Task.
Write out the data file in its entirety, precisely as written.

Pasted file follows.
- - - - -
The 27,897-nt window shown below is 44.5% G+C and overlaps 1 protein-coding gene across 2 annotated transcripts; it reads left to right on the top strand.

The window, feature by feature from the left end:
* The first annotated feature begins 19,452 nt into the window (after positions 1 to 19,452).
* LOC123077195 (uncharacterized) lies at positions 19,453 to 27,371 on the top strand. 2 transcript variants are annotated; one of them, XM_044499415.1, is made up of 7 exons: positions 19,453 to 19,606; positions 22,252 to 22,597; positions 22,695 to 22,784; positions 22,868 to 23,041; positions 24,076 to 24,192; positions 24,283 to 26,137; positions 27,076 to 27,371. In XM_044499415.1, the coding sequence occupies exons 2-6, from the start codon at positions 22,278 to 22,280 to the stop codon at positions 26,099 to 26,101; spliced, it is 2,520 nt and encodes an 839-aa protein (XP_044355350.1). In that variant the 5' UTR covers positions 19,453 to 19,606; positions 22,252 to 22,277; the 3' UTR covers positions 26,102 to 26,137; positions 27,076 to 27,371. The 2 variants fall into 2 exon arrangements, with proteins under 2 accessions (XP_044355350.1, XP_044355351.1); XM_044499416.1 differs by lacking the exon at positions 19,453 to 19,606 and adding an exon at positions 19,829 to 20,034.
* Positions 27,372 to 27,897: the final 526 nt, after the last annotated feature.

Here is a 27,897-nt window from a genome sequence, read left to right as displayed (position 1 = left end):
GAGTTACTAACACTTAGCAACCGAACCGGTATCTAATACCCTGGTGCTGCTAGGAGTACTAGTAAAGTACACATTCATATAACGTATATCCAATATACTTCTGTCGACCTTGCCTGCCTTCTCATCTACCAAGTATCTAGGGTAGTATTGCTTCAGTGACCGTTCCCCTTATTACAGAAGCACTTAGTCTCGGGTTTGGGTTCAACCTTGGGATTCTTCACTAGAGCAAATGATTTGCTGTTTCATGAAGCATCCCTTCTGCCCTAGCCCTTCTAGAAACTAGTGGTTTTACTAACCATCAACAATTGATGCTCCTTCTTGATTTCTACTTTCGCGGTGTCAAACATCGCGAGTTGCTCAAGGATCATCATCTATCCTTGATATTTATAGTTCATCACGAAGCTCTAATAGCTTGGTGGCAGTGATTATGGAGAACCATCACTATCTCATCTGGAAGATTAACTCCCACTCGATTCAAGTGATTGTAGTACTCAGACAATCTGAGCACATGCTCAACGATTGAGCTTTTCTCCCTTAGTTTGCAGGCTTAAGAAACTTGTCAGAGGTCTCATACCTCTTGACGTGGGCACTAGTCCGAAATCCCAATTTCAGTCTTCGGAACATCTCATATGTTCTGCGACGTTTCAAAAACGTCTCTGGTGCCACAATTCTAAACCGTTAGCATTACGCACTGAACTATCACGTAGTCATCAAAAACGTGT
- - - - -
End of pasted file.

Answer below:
The 27,897-nt window shown below is 44.5% G+C and overlaps 1 protein-coding gene across 2 annotated transcripts; it reads left to right on the top strand.

The window, feature by feature from the left end:
* The first annotated feature begins 19,452 nt into the window (after positions 1 to 19,452).
* LOC123077195 (uncharacterized) lies at positions 19,453 to 27,371 on the top strand. 2 transcript variants are annotated; one of them, XM_044499415.1, is made up of 7 exons: positions 19,453 to 19,606; positions 22,252 to 22,597; positions 22,695 to 22,784; positions 22,868 to 23,041; positions 24,076 to 24,192; positions 24,283 to 26,137; positions 27,076 to 27,371. In XM_044499415.1, the coding sequence occupies exons 2-6, from the start codon at positions 22,278 to 22,280 to the stop codon at positions 26,099 to 26,101; spliced, it is 2,520 nt and encodes an 839-aa protein (XP_044355350.1). In that variant the 5' UTR covers positions 19,453 to 19,606; positions 22,252 to 22,277; the 3' UTR covers positions 26,102 to 26,137; positions 27,076 to 27,371. The 2 variants fall into 2 exon arrangements, with proteins under 2 accessions (XP_044355350.1, XP_044355351.1); XM_044499416.1 differs by lacking the exon at positions 19,453 to 19,606 and adding an exon at positions 19,829 to 20,034.
* Positions 27,372 to 27,897: the final 526 nt, after the last annotated feature.

Here is a 27,897-nt window from a genome sequence, read left to right as displayed (position 1 = left end):
GAGTTACTAACACTTAGCAACCGAACCGGTATCTAATACCCTGGTGCTGCTAGGAGTACTAGTAAAGTACACATTCATATAACGTATATCCAATATACTTCTGTCGACCTTGCCTGCCTTCTCATCTACCAAGTATCTAGGGTAGTATTGCTTCAGTGACCGTTCCCCTTATTACAGAAGCACTTAGTCTCGGGTTTGGGTTCAACCTTGGGATTCTTCACTAGAGCAAATGATTTGCTGTTTCATGAAGCATCCCTTCTGCCCTAGCCCTTCTAGAAACTAGTGGTTTTACTAACCATCAACAATTGATGCTCCTTCTTGATTTCTACTTTCGCGGTGTCAAACATCGCGAGTTGCTCAAGGATCATCATCTATCCTTGATATTTATAGTTCATCACGAAGCTCTAATAGCTTGGTGGCAGTGATTATGGAGAACCATCACTATCTCATCTGGAAGATTAACTCCCACTCGATTCAAGTGATTGTAGTACTCAGACAATCTGAGCACATGCTCAACGATTGAGCTTTTCTCCCTTAGTTTGCAGGCTTAAGAAACTTGTCAGAGGTCTCATACCTCTTGACGTGGGCACTAGTCCGAAATCCCAATTTCAGTCTTCGGAACATCTCATATGTTCTGCGACGTTTCAAAAACGTCTCTGGTGCCACAATTCTAAACCGTTAGCATTACGCACTGAACTATCACGTAGTCATCAAAAACGTGT